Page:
'They are dumb enough to believe him': GOP strategist compares Trump's base to snakehandling preachers
Steve Schmidt (MSNBC)

Republican strategist Steve Schmidt urged President Donald Trump and House Speaker Paul Ryan to fight back against the "Breitbart wing" of the GOP before they lose their legislative majority -- and their jobs.

Schmidt said former White House chief strategist Steve Bannon, who returned to his old job overseeing Breitbart News, didn't want to compromise with conservatives, but instead wants his right-wing allies to dominate the Republican Party.

"(Ryan) doesn't understand the nature of the fight he's in," Schmidt told MSNBC's "Morning Joe." "He's weak and doesn't understand how to wield political power. He has a powerful office, but he doesn't understand, I think, the nature of the fight he's in."

Schmidt mocked immigration hardliners as gullible for believing Trump's campaign promises, and he compared Rep. Steve King (R-IA) to a snakehandling Pentecostal preachers.

"The most amusing thing, it's just kind of -- thinking about this last night when it broke, I said, are these guys, the Steve Kings of the world, I said is it possible these people are dumb enough to believe -- like the guy who picked up the rattlesnake this summer and kissed it on the nose and got bit in the face," Schmidt said. "Are they so dumb they didn't see this coming? That they believed Donald Trump believed this stuff?"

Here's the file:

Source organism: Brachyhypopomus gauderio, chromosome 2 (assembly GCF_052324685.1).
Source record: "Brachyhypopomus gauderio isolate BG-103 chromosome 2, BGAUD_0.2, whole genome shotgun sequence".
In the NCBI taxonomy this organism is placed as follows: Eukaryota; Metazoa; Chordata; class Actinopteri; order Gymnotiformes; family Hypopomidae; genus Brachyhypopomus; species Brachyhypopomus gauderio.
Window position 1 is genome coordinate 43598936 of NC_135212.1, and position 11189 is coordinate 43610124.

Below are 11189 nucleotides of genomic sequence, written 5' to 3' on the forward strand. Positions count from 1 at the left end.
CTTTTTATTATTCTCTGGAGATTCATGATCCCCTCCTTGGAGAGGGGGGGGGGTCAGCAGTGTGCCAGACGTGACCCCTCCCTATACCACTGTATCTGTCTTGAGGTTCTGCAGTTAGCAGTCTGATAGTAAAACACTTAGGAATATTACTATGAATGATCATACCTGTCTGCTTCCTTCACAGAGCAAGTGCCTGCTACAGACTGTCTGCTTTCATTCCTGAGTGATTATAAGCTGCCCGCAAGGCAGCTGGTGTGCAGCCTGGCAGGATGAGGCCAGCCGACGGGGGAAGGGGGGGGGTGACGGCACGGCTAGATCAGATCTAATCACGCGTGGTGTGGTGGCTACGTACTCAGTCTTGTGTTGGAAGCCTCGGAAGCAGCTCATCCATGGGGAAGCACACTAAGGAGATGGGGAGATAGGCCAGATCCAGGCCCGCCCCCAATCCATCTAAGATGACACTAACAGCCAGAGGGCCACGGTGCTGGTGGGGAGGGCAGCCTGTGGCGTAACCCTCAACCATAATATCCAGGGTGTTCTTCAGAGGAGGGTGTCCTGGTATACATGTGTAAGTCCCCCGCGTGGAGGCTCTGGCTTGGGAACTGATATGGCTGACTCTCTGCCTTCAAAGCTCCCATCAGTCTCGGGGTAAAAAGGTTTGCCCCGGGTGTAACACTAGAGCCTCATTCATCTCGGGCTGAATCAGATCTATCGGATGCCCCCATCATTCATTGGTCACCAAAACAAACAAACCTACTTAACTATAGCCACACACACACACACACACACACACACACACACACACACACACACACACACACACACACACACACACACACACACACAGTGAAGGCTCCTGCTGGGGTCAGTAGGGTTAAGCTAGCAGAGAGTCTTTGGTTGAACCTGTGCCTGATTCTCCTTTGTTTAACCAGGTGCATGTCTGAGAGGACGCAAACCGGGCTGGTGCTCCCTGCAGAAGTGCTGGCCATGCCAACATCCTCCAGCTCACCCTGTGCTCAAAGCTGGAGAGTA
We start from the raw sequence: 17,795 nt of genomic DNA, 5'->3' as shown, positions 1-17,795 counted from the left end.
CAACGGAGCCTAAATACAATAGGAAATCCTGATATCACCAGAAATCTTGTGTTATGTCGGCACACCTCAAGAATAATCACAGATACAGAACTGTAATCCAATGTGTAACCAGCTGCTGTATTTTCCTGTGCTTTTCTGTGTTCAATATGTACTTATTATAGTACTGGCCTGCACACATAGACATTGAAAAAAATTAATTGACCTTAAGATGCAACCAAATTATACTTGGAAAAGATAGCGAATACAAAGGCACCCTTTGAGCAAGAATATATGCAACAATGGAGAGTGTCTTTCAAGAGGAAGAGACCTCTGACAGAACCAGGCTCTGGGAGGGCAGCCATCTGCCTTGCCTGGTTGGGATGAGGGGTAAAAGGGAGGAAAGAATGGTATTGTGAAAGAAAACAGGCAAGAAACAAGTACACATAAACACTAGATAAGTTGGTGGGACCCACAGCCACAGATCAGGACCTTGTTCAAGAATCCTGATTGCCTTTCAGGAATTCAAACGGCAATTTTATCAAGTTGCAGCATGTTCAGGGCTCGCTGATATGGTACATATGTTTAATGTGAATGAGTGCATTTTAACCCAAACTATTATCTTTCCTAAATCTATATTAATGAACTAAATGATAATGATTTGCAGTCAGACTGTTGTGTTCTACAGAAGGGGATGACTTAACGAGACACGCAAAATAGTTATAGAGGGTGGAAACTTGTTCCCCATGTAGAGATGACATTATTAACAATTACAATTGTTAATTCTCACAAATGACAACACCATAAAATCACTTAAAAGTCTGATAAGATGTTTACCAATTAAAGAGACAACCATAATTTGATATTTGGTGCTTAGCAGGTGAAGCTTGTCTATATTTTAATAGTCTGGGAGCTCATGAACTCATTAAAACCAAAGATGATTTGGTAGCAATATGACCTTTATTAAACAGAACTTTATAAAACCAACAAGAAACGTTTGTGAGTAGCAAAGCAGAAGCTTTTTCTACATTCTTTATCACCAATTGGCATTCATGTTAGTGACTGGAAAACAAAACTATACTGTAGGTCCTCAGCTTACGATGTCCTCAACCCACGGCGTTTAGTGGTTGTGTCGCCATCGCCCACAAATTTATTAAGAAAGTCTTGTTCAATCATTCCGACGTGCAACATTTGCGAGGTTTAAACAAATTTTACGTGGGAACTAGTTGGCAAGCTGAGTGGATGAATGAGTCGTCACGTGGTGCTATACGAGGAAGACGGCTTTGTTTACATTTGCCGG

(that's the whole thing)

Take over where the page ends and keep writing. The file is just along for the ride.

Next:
Breitbart enjoys an outsize influence due to its proximity to Trump, but Schmidt said its power could wane as the right-wing site hits Trump for working with Democrats on the budget and immigration -- which could make the president more popular.

"This is the moment to break their backs," Schmidt said. "Paul Ryan better wake up to the reality that he's in a existential fight for the future of the Republican Party. If he doesn't, not only is he not going to be speaker for much longer, (but) Republicans are likely to lose their majority and then the Democrats will be able to bring legislation to the floor -- including possible impeachment."

Schmidt said the president must have gotten tired of being historically unpopular, and with Bannon out of the White House decided to do something that appealed beyond his own base.

"He's utterly transactional," Schmidt said. "He woke up in the last month and said, 'Wow, people really hate me,' and they do. (He's) the most unpopular president, 200 days in, in the history of modern polling. So now he's looking and said, 'Well, maybe I ought to be on the side of some of these issues 80 percent of the American people support, and we'll hear all these loons screaming out there on the fringes, but it will have no impact. But it is amazing that they're surprised by it."